Saturday, October 30, 2010

What Would Mendel Do?

Conducting field trials of peas has never been on my lifetime list of must-do endeavors. In fact, growing peas shows up repeatedly on the "tried-it-and-it-didn't work" list. Yet in the garden one thing leads to another in unpredictable ways.

To start with, this year's pea crop was, by previous standards, a success, meaning we ended up with enough peas at one time to build a meal around them. One cup of Caseload Shelling Peas was harvested and one fabulous dinner of Peas Alfredo was enjoyed.

Then I forgot all about the pea patch until the space was needed for something else. While pulling out the dried up vines I discovered that the plants had made one last desperate effort to leave something for the next generation -- which, from their point of view, is their reason for being. There were several well-rounded pale beige pods with wrinkled seeds inside.

It seemed rude not to collect them. So I did.

When storing the gathered peas I noticed there were still some seeds left in the original packet from Natural Gardening -- larger, more uniform, and shapelier than the ones I saved. This was the parent generation of the plants I had pulled out.

Hmmmm, wouldn't it be interesting to see if one set would do better when planted out? The time was right, the space was available, why not try it?

So I divided a bed down the middle and planted my homegrown Caseload peas on one side (to the left) and the leftover Natural Gardening seeds on the other. The seeds were planted out on September 11.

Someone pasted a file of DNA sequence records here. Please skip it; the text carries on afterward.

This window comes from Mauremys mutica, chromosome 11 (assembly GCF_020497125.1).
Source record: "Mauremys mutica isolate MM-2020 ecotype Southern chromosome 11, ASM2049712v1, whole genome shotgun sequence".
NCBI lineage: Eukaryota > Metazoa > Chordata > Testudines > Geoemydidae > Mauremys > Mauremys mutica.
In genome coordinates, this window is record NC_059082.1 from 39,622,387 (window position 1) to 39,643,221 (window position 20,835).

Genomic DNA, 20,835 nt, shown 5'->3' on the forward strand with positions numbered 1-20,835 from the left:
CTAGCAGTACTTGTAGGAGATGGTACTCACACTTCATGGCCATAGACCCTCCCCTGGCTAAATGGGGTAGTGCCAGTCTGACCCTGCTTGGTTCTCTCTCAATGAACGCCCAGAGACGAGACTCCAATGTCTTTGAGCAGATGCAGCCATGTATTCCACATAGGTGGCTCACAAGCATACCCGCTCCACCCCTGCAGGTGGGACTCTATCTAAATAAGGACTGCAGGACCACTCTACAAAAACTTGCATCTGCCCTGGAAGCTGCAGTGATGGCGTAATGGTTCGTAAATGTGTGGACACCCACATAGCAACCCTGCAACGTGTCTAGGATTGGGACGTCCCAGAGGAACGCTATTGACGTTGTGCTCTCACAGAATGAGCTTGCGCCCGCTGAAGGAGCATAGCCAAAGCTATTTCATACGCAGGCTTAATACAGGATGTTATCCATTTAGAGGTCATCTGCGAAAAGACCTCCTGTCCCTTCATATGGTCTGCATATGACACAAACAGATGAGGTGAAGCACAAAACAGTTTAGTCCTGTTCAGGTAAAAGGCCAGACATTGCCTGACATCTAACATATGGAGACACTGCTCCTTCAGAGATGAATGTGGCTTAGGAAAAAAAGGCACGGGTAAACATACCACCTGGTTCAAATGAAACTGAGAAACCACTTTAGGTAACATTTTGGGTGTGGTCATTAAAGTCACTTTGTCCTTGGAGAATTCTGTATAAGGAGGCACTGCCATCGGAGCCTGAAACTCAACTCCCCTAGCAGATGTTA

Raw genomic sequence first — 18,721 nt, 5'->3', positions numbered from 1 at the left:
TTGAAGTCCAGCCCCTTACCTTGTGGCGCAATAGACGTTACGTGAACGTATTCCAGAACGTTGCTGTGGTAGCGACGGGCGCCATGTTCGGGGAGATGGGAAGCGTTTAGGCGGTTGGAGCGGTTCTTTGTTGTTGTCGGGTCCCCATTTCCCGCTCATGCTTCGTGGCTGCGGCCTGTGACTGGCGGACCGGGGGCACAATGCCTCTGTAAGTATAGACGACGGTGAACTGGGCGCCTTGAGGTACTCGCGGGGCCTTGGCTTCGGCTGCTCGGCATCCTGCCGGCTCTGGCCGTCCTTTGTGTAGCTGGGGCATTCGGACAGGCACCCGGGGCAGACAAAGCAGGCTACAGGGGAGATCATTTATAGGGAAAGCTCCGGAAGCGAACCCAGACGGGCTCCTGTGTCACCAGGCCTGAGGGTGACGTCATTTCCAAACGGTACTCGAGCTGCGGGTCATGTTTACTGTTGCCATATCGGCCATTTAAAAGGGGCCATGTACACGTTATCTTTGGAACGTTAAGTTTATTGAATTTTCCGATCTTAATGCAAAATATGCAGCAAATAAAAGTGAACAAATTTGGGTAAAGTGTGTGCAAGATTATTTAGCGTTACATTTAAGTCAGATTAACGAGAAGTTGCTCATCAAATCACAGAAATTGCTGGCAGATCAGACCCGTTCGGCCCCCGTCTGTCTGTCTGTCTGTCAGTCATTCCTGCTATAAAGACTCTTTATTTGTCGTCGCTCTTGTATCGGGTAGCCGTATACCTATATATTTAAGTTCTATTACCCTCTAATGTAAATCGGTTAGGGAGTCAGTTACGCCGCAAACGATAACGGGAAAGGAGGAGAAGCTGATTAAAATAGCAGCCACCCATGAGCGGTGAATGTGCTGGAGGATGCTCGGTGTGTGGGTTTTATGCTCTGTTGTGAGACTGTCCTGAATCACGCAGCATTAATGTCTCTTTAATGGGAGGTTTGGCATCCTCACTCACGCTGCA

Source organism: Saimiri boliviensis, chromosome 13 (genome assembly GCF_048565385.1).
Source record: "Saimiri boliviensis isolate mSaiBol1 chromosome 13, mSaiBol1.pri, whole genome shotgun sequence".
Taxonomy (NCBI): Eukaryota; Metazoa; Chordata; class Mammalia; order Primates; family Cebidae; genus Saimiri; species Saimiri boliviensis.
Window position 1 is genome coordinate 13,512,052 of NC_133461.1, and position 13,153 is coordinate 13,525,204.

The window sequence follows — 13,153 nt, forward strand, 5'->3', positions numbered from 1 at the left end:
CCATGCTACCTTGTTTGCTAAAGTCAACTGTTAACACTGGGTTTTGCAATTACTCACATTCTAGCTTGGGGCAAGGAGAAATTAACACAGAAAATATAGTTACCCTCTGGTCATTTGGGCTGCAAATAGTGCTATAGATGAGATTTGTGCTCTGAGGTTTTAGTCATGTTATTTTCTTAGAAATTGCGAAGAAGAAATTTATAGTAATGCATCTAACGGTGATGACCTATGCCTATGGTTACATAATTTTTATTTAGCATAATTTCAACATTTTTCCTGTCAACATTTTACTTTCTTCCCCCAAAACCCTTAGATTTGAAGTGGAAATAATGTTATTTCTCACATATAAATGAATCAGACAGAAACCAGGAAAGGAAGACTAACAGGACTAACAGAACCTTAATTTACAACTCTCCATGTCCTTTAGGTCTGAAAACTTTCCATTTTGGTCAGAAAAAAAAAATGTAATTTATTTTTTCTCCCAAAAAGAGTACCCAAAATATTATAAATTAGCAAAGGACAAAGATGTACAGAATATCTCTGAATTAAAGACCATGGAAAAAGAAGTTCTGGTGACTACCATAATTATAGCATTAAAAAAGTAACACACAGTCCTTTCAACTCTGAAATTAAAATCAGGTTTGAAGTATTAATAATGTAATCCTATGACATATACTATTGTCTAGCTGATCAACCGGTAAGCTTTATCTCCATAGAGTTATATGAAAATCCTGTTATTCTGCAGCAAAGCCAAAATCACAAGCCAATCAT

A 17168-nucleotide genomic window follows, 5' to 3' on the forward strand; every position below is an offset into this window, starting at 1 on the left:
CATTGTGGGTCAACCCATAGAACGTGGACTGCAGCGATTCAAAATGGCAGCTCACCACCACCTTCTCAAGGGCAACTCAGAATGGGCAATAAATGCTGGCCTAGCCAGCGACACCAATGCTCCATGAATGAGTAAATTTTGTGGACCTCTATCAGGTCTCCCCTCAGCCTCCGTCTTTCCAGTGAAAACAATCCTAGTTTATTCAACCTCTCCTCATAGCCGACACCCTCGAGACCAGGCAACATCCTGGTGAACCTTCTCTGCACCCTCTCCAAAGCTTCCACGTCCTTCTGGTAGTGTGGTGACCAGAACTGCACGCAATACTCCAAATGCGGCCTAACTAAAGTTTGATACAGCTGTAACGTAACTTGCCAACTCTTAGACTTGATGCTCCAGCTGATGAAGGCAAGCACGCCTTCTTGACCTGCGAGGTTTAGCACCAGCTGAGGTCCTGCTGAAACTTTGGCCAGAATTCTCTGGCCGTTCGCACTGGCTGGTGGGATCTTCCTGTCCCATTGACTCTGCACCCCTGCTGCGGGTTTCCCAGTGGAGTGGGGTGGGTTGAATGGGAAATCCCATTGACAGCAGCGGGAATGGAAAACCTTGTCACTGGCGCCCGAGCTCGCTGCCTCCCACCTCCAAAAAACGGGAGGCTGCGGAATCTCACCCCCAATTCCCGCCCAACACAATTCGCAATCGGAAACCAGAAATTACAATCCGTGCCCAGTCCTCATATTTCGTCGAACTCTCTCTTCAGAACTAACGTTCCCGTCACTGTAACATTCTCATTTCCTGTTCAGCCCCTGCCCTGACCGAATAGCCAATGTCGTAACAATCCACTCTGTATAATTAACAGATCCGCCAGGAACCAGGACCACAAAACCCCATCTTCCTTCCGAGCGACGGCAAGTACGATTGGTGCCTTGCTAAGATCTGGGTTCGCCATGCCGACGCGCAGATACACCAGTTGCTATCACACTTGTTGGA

The Natural Gardening seeds were older, of course, but they had been professionally grown and looked a little better. My seeds were younger and might have an advantage from being more adapted to this particular growing space. Let the trial begin!

The photo above shows the bed on September 26. In general, more of the homegrown seeds came up and appear to be growing faster.

Here's what the bed looked like on October 24. Both sets are growing well, but the homegrown seeds on the left are still ahead.

The tallest plants from the Natural Gardening seeds have cleared the third wire of the support frame. They are nice looking and would count as a success by previous standards.

The plants from homegrown seed have cleared the fourth wire and there are more of them, making a nice lush row such as I have seen and admired in other people's gardens. Criteria for success will have to be adjusted.

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